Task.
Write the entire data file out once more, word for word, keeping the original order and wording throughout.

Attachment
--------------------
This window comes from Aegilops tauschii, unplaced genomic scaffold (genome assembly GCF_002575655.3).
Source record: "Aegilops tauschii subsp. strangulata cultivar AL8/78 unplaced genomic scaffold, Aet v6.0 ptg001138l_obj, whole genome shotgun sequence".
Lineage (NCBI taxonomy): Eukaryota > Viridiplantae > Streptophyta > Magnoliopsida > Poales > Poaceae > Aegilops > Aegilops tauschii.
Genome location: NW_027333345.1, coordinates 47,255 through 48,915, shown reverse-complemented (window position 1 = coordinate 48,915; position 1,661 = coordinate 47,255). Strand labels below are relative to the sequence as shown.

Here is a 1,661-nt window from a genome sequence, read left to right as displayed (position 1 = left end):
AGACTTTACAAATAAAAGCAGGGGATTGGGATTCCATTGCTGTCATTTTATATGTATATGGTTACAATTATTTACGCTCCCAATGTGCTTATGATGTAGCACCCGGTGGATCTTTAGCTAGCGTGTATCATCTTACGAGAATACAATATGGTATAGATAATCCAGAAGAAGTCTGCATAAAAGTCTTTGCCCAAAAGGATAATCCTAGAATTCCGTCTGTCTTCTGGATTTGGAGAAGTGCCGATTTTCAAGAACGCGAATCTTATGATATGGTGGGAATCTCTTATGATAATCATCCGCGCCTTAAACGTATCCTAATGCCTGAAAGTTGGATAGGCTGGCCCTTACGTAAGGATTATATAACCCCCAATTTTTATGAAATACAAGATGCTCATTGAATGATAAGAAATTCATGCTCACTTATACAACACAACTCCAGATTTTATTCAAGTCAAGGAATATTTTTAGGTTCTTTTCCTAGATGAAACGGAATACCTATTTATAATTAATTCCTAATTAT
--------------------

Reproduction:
This window comes from Aegilops tauschii, unplaced genomic scaffold (genome assembly GCF_002575655.3).
Source record: "Aegilops tauschii subsp. strangulata cultivar AL8/78 unplaced genomic scaffold, Aet v6.0 ptg001138l_obj, whole genome shotgun sequence".
Lineage (NCBI taxonomy): Eukaryota > Viridiplantae > Streptophyta > Magnoliopsida > Poales > Poaceae > Aegilops > Aegilops tauschii.
Genome location: NW_027333345.1, coordinates 47,255 through 48,915, shown reverse-complemented (window position 1 = coordinate 48,915; position 1,661 = coordinate 47,255). Strand labels below are relative to the sequence as shown.

Here is a 1,661-nt window from a genome sequence, read left to right as displayed (position 1 = left end):
AGACTTTACAAATAAAAGCAGGGGATTGGGATTCCATTGCTGTCATTTTATATGTATATGGTTACAATTATTTACGCTCCCAATGTGCTTATGATGTAGCACCCGGTGGATCTTTAGCTAGCGTGTATCATCTTACGAGAATACAATATGGTATAGATAATCCAGAAGAAGTCTGCATAAAAGTCTTTGCCCAAAAGGATAATCCTAGAATTCCGTCTGTCTTCTGGATTTGGAGAAGTGCCGATTTTCAAGAACGCGAATCTTATGATATGGTGGGAATCTCTTATGATAATCATCCGCGCCTTAAACGTATCCTAATGCCTGAAAGTTGGATAGGCTGGCCCTTACGTAAGGATTATATAACCCCCAATTTTTATGAAATACAAGATGCTCATTGAATGATAAGAAATTCATGCTCACTTATACAACACAACTCCAGATTTTATTCAAGTCAAGGAATATTTTTAGGTTCTTTTCCTAGATGAAACGGAATACCTATTTATAATTAATTCCTAATTAT